You know what's annoying? When people use the term "literally", well, not literally. It kind of defeats the entire purpose of the word! I'm not the only person frustrated- this batch of Redditors also have a thing or two to say about misusing words.
u/JohnO500 asked: What words are misused the most and how?
Annoyances of having a pet snake.
"Is that snake poisonous?"
"Nope, sure is venomous though."
If you bite it and you die, it's poisonous.
If it bites you and you die, it's venomous.
Effect = noun.Giphy
Affect vs. Effect, a classic one! A lot of people still tend to confuse the two.
Affect is a verb ("He affected me badly"), while effect is a noun ("He had a bad effect on me")
Lots of people get the words Loose and Lose mixed up.
10pm specific time.
Can you be more pacific?
"No, I think they mean it comes on specifically at 10."
-- A Family Guy bit I still remember
Of. It's would've, that comes from would HAVE, not would of.
I saw a Youtube comment that said, ''it's kind've strange that...'' last week.
The opposite of what you think it means.
Pseudo. It means false/fake, but people often use it to mean "sort of." The word they're looking for is "quasi."
Or how about "factoid". All too commonly confused for a literal fact, which it is literally not.
The more you know.
Literally has come to mean "figuratively".
While that's certainly annoying, it isn't as bad as it seems on the surface. The reason why people use "literally" to mean "figuratively, but stronger" is because the original meaning has been preserved. Without that base, the abuse wouldn't happen... which means that the abuse itself is still governed by the real definition.
A real pet peeve.Giphy
My biggest pet peeve is the phrase "I could care less". THAT LITERALLY MEANS THE COMPLETE OPPOSITE OF WHAT YOU WANT TO SAY.
Saying I could care less means you care enough to be able to actually care even less than you do now.
I couldn't care less means you're at the bottom of that barrel and it can't sink lower.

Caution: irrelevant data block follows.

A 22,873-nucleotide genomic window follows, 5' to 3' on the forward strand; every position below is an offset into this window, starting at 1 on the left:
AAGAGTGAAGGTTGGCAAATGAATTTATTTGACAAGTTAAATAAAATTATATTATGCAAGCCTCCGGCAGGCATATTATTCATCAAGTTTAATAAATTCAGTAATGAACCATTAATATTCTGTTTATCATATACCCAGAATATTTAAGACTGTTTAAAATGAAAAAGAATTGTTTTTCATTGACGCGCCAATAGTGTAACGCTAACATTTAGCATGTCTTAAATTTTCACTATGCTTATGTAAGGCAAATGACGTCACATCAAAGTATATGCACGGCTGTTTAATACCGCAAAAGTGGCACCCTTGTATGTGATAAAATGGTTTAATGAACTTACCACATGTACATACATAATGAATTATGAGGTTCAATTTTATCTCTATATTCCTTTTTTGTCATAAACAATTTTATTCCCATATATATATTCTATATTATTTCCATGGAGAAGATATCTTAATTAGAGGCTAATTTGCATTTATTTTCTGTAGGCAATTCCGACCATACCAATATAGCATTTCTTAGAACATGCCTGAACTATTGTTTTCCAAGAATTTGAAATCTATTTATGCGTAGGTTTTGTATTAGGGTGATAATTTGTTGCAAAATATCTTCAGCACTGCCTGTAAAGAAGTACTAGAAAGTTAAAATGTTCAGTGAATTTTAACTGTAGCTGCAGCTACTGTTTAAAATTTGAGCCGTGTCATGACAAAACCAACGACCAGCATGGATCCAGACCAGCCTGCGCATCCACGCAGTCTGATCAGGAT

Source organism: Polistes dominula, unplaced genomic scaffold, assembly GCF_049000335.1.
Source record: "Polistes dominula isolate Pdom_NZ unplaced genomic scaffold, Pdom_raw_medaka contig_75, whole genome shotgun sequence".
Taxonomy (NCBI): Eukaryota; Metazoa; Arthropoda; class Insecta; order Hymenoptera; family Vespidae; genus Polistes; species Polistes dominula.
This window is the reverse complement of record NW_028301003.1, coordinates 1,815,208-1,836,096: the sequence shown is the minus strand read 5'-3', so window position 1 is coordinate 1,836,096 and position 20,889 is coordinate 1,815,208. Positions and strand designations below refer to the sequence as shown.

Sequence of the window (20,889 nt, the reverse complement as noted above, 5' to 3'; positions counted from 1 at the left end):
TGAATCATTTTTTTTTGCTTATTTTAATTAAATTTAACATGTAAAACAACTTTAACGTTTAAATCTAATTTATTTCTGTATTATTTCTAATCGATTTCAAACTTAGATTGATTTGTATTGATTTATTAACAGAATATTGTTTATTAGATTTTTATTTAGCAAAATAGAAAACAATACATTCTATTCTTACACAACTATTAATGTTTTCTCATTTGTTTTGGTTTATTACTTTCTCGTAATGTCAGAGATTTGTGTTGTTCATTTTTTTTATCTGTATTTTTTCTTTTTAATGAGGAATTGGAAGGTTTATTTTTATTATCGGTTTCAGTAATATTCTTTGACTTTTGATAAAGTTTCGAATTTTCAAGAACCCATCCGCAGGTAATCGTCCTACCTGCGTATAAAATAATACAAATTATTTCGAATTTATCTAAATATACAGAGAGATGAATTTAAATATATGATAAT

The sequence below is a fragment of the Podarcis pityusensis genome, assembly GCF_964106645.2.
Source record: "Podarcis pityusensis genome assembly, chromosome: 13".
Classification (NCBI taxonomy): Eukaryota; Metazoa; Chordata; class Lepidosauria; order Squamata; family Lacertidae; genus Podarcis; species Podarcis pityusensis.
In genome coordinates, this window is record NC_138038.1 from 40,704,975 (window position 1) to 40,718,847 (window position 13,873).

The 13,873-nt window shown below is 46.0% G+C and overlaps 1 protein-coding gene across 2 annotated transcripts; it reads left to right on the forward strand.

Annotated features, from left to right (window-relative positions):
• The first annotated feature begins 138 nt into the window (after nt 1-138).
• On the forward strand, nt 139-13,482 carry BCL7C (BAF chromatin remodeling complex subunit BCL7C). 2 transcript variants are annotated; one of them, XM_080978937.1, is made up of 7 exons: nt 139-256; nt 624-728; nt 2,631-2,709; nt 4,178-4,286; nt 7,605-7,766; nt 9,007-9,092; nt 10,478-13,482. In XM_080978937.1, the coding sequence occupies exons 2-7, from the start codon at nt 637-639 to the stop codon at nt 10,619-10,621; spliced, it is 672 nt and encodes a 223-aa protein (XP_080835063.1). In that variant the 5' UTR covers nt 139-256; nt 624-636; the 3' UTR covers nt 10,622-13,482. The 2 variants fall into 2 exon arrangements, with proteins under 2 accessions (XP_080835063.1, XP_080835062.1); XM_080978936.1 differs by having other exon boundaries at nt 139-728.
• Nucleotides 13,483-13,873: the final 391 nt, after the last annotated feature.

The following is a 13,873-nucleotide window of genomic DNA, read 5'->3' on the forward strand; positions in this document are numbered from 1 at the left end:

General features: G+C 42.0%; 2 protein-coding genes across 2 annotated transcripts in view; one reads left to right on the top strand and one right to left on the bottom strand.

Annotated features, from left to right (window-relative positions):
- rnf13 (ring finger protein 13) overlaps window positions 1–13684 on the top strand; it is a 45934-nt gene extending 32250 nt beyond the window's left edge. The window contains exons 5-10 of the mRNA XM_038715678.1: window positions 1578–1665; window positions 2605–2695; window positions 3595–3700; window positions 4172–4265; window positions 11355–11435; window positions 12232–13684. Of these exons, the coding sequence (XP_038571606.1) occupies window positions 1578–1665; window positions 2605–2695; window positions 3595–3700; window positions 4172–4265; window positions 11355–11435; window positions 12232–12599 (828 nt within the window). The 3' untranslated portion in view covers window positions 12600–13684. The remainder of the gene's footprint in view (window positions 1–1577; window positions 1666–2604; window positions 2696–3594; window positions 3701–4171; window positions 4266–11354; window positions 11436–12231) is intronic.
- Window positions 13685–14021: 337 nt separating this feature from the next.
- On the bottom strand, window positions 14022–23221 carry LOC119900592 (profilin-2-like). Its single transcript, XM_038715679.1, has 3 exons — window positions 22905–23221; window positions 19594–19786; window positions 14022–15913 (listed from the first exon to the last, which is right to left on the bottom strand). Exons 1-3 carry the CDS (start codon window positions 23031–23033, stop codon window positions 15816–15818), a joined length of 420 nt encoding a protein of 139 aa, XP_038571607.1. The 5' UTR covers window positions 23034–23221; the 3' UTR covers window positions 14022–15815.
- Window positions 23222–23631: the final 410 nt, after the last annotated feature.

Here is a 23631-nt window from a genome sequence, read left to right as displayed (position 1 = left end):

Like my Psychology professor said the more you misused this word, the more it loses it's power as a symptom.
Yeah, and Bipolar is a serious mental illness, not just being indecisive/moody.
I'm wary of people who do this.
I see weary and wary misused on Reddit all the time, and less often I hear them being misused irl. They all sound similar, so I can see where the confusion comes from, but...
Weary is tired- you are weary from a long journey.
Wary is suspicious and cautious in regards to something- you should be wary of strangers with gifts.
People do that???Giphy
I hate it when people confuse the words fun and funny. It isn't even that hard but I always see stuff like "This amusement park was so funny!" and it is one of my pet peeves honestly.
An important distinction.
Empathy. People often mean they are sympathetic, and do not truly feel actual empathy.
Sympathy is to feel for someone.
Empathy is to put yourself in their shoes and truly understand.
It's called the UK.
England, people use 'England' to describe the UK, like Scotland, Wales and Northern Ireland are part of England.
My psychology teacher told us that anti-social is not the same as socially awkward. Anti-social is more like people that have absolutely no empathy for others. Like the school shooter type.
Not a word.
It is not a godd*mn word and I pulls me out of any conversation, movie, TV show, book, etc whenever I run across it. Anyway I try, I just can't get over it.